... feminist, atheist, autistic academic and historic narrowboater ...
Likes snooker, beer, tea, rivets and solitude, and is strangely fascinated by the cinema organ.
And there might be something about railways.

Friday 24 March 2017

In concert

Saltaire's Victoria Hall was opened in 1871 as the Saltaire Institute. Work had begun on building it four years previously, and the cost was £25,000.
The outside is stunning, and the interior is beautifully restored and maintained.

But I wasn't there for the architecture - at least not primarily. I was there for this:
And so were these people, who started gathering well in advance of the two o'clock advertised 'doors open' time.
I have to say that the policy of admitting under-25s for free is unlikely to bankrupt the Cinema Organ Society any time soon. Indeed, they could raise it to fifty with no discernable effect on their revenue. Which is both a shame, and an inexplicable one. I mean, you can understand the cinema organ being more popular with people who remember it from their youth, but for it to have no traction at all not only with teenagers, but even with middle aged people like I must now be... Maybe it's since Radio 2 moved The Organist Entertains (my introduction to the genre) to its 11 pm graveyard slot some years ago.

David also made an interesting point - that children of his generation (which was just about one before mine) were privileged in having a contstant stream and variety of good quality music piped via the wireless into their homes as they grew up, when the Light Programme (later to become Radio 2) broadcast live performances of a range of different musical genres. (They also got all the National Health orange juice of course, sweet rationing, and real food, whereas my generation was raised on Findus Crispy Pancakes and Angel Delight.)

Anyway, back to the Victoria Hall and Nicholas Martin. For the first half I sat three rows back from the front , having first collected my cup of tea and slice of buttered Yorkshire teabread and chatted to a couple of other audience members - one of whom (rightly) confided to me in an awed whisper that I was 'in for a treat.' I also got to eavesdrop on the men behind me talking arcanely (I wrote this down): ''s wired and winded and on the stop rail...'. I think they might have been talking about the new krumet. One of these same men caught up with me afterwards and showed me photos of the 3/4 size replica Wurlitzer console he'd built in his bedroom.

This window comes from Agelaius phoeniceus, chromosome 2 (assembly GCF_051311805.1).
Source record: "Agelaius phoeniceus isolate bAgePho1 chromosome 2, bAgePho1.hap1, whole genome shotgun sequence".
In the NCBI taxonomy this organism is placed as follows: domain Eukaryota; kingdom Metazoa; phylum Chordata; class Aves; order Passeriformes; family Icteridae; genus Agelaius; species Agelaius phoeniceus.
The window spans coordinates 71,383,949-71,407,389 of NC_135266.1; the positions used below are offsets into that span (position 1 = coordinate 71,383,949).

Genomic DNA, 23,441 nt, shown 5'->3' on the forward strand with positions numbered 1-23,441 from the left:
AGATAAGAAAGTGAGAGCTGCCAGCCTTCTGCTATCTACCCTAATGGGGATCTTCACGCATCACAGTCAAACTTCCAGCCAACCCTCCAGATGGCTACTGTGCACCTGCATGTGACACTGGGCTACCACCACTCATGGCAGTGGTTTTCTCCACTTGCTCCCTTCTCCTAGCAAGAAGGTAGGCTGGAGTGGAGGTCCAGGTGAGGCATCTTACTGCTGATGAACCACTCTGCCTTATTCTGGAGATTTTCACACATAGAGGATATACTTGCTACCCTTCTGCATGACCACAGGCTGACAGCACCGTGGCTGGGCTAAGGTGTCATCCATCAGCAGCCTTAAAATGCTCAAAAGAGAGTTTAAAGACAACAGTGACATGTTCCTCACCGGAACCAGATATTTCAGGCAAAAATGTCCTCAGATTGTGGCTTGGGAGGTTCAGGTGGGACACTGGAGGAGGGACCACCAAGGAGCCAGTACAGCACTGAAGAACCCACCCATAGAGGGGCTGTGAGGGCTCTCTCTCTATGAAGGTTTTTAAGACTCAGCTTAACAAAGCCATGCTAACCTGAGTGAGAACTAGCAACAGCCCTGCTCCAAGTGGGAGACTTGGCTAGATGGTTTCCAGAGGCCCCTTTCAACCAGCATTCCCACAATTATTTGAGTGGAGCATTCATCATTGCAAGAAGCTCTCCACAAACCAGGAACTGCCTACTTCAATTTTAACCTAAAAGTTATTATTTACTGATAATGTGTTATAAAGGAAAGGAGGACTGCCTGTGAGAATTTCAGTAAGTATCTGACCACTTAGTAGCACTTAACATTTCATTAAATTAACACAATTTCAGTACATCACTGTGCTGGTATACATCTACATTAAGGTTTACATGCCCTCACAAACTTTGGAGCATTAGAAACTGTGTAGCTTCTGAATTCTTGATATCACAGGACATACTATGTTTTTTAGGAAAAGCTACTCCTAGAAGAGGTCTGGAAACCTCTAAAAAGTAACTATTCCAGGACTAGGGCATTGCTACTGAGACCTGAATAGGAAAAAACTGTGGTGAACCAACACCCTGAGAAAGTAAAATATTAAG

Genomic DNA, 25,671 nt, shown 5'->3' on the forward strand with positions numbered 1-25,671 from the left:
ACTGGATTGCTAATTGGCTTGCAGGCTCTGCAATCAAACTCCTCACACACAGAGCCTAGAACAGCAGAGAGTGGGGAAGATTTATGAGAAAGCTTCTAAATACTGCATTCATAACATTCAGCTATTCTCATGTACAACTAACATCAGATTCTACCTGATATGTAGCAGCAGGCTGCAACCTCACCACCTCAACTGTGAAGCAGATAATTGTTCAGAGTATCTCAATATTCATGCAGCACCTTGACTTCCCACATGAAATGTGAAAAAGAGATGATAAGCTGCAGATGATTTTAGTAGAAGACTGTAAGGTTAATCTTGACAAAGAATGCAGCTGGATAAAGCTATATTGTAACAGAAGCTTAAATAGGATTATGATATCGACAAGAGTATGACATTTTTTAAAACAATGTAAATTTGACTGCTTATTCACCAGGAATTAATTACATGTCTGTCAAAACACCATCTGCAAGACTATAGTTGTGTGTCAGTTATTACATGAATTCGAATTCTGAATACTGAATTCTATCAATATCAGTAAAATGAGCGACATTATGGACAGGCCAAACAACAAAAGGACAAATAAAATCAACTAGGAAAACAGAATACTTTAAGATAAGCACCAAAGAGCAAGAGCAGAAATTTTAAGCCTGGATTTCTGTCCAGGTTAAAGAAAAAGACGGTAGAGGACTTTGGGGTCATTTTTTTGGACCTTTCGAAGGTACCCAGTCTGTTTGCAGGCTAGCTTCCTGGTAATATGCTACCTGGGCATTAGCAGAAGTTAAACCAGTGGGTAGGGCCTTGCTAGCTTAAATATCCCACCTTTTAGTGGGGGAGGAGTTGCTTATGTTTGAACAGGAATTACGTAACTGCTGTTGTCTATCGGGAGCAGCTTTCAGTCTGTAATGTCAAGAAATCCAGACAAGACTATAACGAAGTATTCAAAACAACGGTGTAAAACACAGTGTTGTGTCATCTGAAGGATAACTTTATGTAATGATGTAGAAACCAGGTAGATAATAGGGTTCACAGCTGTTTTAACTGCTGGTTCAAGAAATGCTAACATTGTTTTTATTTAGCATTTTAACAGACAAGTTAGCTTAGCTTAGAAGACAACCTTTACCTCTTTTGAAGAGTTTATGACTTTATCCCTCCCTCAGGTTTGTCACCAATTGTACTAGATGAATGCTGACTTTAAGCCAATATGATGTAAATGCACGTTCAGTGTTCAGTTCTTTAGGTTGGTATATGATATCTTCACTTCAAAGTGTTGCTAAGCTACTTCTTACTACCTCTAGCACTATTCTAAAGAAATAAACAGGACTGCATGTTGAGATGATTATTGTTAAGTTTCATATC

I'm actually not going to try to describe the concert, because it's impossible to convey... but one thought I had towards the end was that this is music to wallow in - not emotionally, but literally, aurally. The choice of tunes hardly matters. A nice touch, that worked really well - and also indicates that the audience was largely made up of cognoscenti - was that there were cameras trained on the organist's hands and feet, displayed on a screen to the right.
The console at Saltaire is on a hydraulic lift so that it can do the classic thing of rising up from the stage, already being played. It also of course went back the same way at the end, leading to the rather surreal scene of the MC looking down a hole saying 'Will you be doing an encore, Nick?'

In the interval I was taken down the back stairs by David and shown the organ chamber with its ranks of pipes and other things I'm afraid I can't even remember the names of (at least, not in relation to the right things). What I do remember is that it costs a thousand pounds a year just keeping it at the right temperature so that stays in tune. I snapped a few hurried photos but they really don't do it justice.

David was concerned that I might be being too blasted away by the sound to fully appreciate it from where I was sitting, so for the second half I repaired to the balcony. I must confess that my ears were not sufficiently sensitive or well trained to appreciate the difference, but it was good to have the change of scene and sample the lovely old worn red plush tip-up seats, and look down on the hall.
Looking down from the balcony in the interval
I do apologise for the poor quality snatched photos. The internet can furnish you with many much better ones.

This was of course a fabulous way to round off my first Big Day Out - which wasn't quite finished, as I then went and had tea (dinner to those of you still down south) with David who shared fascinating stories from his playing career before dashing off to catch my train back to Sheffield (and missing it, but all was right in the end).

Massive thanks to David Lowe for making it such a brilliant day.

(This post has been written to the accompaniment of The Organist Entertains via the magic of iPlayer.)


  1. My next door neighbours' son attends school in Rye in Sussex. They have a Wurlitzer in the school hall which, as you say, does the classic thing of rising and sinking from below the stage. They have a society devoted to its upkeep, and to ensuing that pupils, if they wish, can learn to play it. Next door son was on this scheme, and even got to go on a trip to America to see organs there ( I believe all for free)
    Among events organised as fund raisers they have had recitals and, rather more excitingly, they had an evening of silent movies shown with the Wurlitzer playing the appropriate music. It was great!!!

  2. I have enjoyed your write-up of Saltaire and look forward to the next Big Day Out. It sounds as though wherever it is may struggle to match Titus's place.